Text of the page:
Champions, challengers, and vacating titles

The sanctioning bodies will typically decide that a boxing champion must fight a specific opponent. The opponent chosen by a boxing organization is labeled as the mandatory challenger. A champion can turn down the fight proposed by the boxing organization, but they do it at a cost. If a championship boxer refuses to take the fight proposed to them by the boxing organization, then they must vacate the championship belt.

Challengers for title fights are oftentimes chosen through eliminator fights. An eliminator bout simply pits one fighter that is highly ranked up against another boxer. If he/she wins the eliminator bout, then they will receive a mandatory championship title shot.

While championship boxers would love to battle journeymen fighters and other boxers handpicked by their management team, mandatory opponents make that nearly impossible. Mandatory challengers are handpicked by boxing organizations due to their rankings. As mandatory challengers are typically good boxers, it can be difficult for a reigning champion to hold onto their belt for a significant amount of time. In addition, a boxer seeking to unify belts from multiple organizations or weight classes can struggle to do so. Champions have to focus most of their energy on battling the next mandatory challenger rather than battling any of the other boxing champions.

Unwanted mandatory championship title bouts are not the only reasons a boxer will vacate his/her belt. Oftentimes, fighters choose to move up a weight class. When they do this, they often vacate their belts due to focusing on the new weight class and its championship. Moving up weight classes offers boxers the chance to fight for larger purses. Injuries can also prevent a title fight from occurring forcing matches to be postponed.

What is an interim boxing championship title?

Fans of boxing and other combat sports will be familiar with the term ‘interim champion’. Interim champions can be a difficult aspect to get your head around at first. However, it is a rather simple concept that in many ways just signifies that a boxer is a mandatory challenger. All four major boxing organizations award interim titles. Mixed martial arts, kickboxing, and other combat sports also award interim championships to their fighters.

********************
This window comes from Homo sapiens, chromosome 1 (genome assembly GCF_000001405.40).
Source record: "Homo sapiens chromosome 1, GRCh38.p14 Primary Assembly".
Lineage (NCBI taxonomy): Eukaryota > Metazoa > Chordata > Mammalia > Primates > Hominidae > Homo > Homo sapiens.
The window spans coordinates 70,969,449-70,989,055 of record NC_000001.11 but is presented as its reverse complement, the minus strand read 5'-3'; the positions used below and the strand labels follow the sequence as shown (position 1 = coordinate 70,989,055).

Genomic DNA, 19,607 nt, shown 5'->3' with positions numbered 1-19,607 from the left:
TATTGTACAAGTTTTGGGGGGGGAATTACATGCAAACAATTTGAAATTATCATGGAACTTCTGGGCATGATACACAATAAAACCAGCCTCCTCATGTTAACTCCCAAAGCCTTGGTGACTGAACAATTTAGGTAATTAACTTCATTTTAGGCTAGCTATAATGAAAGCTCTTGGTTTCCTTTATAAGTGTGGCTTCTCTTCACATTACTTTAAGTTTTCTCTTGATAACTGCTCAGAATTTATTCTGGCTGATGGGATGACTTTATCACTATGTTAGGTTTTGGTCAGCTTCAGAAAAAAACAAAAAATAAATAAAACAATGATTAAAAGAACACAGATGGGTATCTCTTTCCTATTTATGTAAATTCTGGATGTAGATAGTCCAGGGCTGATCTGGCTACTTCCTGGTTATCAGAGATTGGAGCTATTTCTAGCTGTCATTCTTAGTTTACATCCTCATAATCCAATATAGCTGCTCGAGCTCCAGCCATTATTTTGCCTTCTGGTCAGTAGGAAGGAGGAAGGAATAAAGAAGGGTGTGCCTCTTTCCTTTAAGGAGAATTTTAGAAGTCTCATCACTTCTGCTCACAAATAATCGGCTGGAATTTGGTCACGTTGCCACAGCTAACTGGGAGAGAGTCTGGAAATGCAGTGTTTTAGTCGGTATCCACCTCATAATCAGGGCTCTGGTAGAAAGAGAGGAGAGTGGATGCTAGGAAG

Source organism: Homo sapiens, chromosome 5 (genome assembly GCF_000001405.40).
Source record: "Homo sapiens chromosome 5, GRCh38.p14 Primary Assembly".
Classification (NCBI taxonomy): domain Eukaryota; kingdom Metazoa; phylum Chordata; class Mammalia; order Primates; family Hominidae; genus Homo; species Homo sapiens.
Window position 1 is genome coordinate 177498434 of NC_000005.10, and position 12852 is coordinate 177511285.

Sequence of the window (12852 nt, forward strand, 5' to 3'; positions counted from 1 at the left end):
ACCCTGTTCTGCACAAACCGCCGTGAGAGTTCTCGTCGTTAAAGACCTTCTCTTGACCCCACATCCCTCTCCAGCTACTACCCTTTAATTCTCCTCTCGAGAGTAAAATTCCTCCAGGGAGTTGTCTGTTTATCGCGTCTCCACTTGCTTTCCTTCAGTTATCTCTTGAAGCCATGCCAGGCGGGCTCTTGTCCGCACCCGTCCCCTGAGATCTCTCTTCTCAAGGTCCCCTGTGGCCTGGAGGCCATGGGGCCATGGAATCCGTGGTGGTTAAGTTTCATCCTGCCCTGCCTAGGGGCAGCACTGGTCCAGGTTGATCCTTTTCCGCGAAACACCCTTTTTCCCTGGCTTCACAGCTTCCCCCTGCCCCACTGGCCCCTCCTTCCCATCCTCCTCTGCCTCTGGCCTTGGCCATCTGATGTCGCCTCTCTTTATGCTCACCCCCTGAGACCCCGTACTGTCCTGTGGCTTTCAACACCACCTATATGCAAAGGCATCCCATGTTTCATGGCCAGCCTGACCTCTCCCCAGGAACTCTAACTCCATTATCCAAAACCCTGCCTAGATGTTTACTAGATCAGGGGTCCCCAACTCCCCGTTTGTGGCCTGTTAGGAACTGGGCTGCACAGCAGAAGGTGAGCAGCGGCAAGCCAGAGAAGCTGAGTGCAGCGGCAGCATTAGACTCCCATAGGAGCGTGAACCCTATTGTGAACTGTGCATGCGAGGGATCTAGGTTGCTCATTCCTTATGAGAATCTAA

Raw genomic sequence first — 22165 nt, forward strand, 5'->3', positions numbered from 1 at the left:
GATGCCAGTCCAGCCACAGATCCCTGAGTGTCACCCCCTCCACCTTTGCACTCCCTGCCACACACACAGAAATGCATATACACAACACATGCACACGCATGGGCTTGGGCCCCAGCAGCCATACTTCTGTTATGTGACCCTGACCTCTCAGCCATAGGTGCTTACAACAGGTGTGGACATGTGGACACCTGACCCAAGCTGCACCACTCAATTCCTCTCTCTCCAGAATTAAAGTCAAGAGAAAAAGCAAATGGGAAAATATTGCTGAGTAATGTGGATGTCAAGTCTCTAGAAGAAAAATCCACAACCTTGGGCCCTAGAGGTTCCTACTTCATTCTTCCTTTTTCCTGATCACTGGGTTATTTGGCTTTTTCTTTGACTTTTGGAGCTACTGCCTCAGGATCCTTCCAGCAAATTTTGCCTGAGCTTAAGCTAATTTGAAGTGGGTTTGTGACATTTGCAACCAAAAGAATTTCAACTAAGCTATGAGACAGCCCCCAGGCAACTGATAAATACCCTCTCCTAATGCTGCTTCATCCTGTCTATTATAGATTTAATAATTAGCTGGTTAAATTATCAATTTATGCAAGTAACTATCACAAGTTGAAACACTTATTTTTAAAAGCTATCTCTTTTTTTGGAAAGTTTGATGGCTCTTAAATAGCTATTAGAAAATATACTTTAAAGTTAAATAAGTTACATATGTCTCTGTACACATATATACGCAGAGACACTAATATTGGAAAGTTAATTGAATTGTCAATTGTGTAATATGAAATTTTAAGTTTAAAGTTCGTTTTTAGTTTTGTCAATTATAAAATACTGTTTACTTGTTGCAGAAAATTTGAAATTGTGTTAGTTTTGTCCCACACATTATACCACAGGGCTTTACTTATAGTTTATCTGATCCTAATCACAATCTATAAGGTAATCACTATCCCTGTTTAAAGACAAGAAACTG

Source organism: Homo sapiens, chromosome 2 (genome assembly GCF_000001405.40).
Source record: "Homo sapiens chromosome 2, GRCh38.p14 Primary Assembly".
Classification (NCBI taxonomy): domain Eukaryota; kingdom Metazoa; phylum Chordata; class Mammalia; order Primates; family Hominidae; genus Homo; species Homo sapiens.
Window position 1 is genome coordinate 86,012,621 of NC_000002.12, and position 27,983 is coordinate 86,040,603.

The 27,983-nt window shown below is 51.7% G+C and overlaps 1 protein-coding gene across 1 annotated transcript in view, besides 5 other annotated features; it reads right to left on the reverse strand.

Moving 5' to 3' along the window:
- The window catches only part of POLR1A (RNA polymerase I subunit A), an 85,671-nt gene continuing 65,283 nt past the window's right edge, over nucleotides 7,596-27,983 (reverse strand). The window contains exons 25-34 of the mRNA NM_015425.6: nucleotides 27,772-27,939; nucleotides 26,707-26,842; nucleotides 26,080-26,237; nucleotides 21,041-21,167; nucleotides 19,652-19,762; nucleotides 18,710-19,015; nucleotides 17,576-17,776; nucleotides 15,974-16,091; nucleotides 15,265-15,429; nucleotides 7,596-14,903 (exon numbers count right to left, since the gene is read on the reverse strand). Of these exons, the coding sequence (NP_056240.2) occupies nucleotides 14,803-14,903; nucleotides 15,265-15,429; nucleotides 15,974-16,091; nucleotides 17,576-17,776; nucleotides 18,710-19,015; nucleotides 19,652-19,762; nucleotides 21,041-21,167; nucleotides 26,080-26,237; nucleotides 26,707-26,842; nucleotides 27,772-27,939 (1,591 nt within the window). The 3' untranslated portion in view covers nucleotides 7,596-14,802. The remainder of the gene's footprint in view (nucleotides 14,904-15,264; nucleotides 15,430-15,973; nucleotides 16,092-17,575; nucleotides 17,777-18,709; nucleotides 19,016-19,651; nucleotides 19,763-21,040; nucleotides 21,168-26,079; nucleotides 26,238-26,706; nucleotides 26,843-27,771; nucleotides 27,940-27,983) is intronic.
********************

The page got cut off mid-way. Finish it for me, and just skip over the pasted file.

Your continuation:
So, why is the interim title award to fighters? A world champion may not be able to defend their title. There are a number of reasons for being unable to defend a boxing championship. Injury is the most common reason; however, boxers can also be suspended from competing. The boxing organization will select the two highest ranked fighters at that weight class to fight. The winner of the bout will be deemed the interim title holder, also known as the mandatory challenger.

The champion, once recovering from his/her injury or suspension, must fight the interim champion to declare an undisputed world champion at that specific weight class. The interim champion can be awarded the world championship without fighting the champion, if the title holder moves weight classes or refuses to fight.

One of the issues with interim titles is it can be an abused system. In 2005-06, Jorge Acre was awarded the interim flyweight championship making him next in line to fight flyweight title holder Pongsaklek Wonjongkam. However, Acre was allowed to fight on four occasions, defending the interim championship in each bout. He never fought Wonjongkam and moved up to the super flyweight division before the two could meet.